15th November: optional examples class 1 - Problems ...... Answers

22nd November: optional examples class 2 - Problems ...... Answers

22nd November: optional examples class 3 - Problems ...... Answers

13th December: optional examples class 4 - Problems ...... Answers


Past Exams: Papers, Bottom Line Answers and Feedback

Here is material relating to the exams since I started teaching the course in the academic year 2010-2011:

2016-2017 (Course given by Prof. Mike Seymour): Exam ...... Bottom Line Answers ...... Feedback

2015-2016: Exam ...... Bottom Line Answers ...... Feedback

2014-2015: Exam ...... Bottom Line Answers ...... Feedback

2013-2014: Exam ...... Bottom Line Answers

2012-2013: Exam ...... Bottom Line Answers ...... Feedback

2011-2012: Exam ...... Bottom Line Answers ...... Feedback

2010-2011: Exam ...... Bottom Line Answers ...... Feedback

Some material relating to exams before I took over the course may be found on Blackboard. However, I am afraid I cannot vouch for the completeness of the material provided by previous lecturers.


Other Supplementary Material

The syllabus for the course as given in the Blue Book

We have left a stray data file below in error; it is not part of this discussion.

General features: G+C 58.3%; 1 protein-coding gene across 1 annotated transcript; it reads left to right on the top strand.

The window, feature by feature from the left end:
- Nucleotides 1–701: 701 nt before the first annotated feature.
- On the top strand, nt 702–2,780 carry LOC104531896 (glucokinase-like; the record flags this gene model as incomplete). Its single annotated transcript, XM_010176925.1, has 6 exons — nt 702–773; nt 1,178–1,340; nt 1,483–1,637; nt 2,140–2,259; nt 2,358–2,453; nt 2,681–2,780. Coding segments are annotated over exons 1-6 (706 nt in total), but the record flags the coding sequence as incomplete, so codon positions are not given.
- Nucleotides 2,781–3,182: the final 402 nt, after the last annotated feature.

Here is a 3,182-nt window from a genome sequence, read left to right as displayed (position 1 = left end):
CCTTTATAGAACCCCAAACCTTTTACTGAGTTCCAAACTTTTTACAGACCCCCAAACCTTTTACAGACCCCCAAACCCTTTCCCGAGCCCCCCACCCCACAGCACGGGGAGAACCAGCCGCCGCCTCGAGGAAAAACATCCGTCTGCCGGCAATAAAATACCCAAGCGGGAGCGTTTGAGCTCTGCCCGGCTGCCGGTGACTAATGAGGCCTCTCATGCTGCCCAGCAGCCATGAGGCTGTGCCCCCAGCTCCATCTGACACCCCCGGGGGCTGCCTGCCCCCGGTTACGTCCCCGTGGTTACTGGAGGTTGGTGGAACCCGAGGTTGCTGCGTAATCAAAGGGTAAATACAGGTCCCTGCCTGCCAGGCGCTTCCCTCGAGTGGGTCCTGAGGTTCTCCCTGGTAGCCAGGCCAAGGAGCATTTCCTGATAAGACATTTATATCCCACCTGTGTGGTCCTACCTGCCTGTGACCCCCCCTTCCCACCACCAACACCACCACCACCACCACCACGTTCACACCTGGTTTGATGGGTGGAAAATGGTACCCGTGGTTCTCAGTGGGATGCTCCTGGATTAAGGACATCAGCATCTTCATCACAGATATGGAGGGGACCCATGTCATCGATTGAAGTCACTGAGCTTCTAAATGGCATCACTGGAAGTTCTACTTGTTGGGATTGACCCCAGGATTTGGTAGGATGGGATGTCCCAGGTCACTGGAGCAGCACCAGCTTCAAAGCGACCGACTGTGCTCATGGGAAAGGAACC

Lecture 5: Illustration of the Principle of Least Action for V = mgx


Recommended Textbooks:

Kibble, T.W.B. & Berkshire, F.H. "Classical Mechanics", 5th edition (Longman). This is a good, basic book on Classical Mechanics. It covers Lagrangian and Hamiltonian mechanics at about the level of this course, in addition to material that would be useful revision from the first year courses "Dynamics" (PHYS 10101) and "Advanced Dynamics" (PHYS 10672). The Calculus of Variations and the Principle of Least Action are introduced in Section 3.5-3.7. However, much of the book uses the "Newton's Laws" approach. It is not until Chapter 10 onwards that Lagrangian methods are used as the default approach. Chapters 10-12 present the material most relevant to this course. There are useful problems and one-line answers are provided.